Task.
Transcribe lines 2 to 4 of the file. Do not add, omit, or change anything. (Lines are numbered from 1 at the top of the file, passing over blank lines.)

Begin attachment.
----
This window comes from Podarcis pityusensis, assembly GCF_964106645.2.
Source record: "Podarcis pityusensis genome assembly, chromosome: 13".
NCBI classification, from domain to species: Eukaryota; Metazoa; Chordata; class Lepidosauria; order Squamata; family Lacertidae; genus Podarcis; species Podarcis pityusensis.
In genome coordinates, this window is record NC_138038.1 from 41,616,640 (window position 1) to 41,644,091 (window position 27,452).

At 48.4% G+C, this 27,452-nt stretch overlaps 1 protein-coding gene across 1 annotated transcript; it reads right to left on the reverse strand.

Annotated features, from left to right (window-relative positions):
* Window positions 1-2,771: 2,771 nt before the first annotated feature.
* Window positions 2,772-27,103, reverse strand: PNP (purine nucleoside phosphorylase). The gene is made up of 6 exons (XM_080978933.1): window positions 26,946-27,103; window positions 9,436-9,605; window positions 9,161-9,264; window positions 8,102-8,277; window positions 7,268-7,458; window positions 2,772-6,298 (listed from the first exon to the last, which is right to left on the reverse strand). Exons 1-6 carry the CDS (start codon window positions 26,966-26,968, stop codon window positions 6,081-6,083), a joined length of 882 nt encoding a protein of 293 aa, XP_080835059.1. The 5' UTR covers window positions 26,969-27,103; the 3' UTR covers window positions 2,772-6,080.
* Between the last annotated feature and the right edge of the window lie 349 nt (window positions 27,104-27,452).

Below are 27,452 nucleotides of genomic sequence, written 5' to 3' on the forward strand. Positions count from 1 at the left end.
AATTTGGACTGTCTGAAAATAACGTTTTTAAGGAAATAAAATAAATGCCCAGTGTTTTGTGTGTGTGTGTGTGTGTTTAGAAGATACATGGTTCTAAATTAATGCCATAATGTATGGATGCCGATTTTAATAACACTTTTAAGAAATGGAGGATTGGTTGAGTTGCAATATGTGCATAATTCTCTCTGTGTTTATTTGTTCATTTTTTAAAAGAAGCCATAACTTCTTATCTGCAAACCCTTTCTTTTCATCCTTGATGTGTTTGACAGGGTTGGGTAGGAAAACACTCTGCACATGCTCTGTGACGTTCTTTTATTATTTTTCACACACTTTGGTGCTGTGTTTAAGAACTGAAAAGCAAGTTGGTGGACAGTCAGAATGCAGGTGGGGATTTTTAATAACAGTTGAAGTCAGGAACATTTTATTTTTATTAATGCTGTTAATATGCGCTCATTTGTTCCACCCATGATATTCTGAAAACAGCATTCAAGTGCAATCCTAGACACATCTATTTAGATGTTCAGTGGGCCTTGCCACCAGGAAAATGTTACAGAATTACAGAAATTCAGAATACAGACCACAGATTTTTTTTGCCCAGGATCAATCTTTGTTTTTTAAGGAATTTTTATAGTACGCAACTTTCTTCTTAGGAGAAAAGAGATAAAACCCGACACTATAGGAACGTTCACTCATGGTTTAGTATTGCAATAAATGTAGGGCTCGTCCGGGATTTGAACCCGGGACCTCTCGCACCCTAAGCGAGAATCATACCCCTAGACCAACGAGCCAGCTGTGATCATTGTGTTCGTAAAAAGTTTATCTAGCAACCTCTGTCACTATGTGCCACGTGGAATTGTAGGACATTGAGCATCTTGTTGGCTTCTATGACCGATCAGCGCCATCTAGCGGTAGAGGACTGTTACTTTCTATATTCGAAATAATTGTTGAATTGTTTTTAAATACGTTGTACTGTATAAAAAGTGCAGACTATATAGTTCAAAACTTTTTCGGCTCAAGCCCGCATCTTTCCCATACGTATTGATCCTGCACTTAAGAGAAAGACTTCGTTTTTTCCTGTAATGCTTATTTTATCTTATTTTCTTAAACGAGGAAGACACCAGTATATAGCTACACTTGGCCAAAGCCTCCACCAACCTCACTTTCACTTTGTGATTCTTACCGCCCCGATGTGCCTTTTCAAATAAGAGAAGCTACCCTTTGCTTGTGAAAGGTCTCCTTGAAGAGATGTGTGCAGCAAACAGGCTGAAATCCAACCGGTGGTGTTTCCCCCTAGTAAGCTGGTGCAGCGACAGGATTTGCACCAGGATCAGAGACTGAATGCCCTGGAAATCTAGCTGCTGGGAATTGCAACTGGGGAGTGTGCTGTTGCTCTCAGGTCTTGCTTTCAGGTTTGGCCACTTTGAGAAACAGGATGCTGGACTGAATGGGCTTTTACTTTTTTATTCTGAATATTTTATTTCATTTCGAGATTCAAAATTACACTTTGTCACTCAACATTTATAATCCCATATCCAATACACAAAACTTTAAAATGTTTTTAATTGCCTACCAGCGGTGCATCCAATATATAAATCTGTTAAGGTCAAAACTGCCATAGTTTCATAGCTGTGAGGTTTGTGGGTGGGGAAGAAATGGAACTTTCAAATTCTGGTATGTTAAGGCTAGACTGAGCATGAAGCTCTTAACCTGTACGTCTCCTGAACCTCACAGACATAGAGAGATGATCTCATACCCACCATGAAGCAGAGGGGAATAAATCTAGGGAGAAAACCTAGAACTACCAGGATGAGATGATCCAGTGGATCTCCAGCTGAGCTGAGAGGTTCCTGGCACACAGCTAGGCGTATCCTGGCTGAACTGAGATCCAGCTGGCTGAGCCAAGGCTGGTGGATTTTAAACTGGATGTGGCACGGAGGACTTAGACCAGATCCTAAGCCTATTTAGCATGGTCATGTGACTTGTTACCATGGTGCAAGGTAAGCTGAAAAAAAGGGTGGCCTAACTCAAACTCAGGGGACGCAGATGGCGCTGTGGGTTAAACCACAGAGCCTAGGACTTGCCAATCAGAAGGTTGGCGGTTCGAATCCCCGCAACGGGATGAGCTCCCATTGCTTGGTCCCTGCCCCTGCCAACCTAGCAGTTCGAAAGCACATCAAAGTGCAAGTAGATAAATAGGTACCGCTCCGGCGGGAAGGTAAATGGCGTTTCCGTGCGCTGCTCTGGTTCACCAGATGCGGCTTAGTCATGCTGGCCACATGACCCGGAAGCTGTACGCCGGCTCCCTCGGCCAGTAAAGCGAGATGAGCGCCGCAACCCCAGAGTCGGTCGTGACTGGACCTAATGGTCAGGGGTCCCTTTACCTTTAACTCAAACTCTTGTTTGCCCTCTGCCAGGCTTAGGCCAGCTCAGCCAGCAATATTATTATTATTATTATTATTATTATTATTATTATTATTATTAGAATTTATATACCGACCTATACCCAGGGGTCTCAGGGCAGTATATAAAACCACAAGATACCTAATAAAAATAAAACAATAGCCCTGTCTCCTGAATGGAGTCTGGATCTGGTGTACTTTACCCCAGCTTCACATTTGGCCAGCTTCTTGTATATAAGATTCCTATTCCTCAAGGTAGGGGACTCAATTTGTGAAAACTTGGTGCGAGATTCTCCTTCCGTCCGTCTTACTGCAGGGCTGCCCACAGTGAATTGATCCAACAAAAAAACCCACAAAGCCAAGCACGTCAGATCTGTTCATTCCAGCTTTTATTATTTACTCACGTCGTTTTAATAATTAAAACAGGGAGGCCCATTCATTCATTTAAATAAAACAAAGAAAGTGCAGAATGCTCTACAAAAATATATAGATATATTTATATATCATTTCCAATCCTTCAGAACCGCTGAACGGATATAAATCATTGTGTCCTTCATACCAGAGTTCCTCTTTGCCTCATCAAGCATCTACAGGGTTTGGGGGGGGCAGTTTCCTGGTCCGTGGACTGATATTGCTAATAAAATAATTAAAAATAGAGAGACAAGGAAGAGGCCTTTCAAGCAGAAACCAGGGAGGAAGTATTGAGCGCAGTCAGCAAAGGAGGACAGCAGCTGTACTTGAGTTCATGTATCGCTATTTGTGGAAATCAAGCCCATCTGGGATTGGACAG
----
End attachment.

Source record: "Podarcis pityusensis genome assembly, chromosome: 13".
NCBI classification, from domain to species: Eukaryota; Metazoa; Chordata; class Lepidosauria; order Squamata; family Lacertidae; genus Podarcis; species Podarcis pityusensis.
In genome coordinates, this window is record NC_138038.1 from 41,616,640 (window position 1) to 41,644,091 (window position 27,452).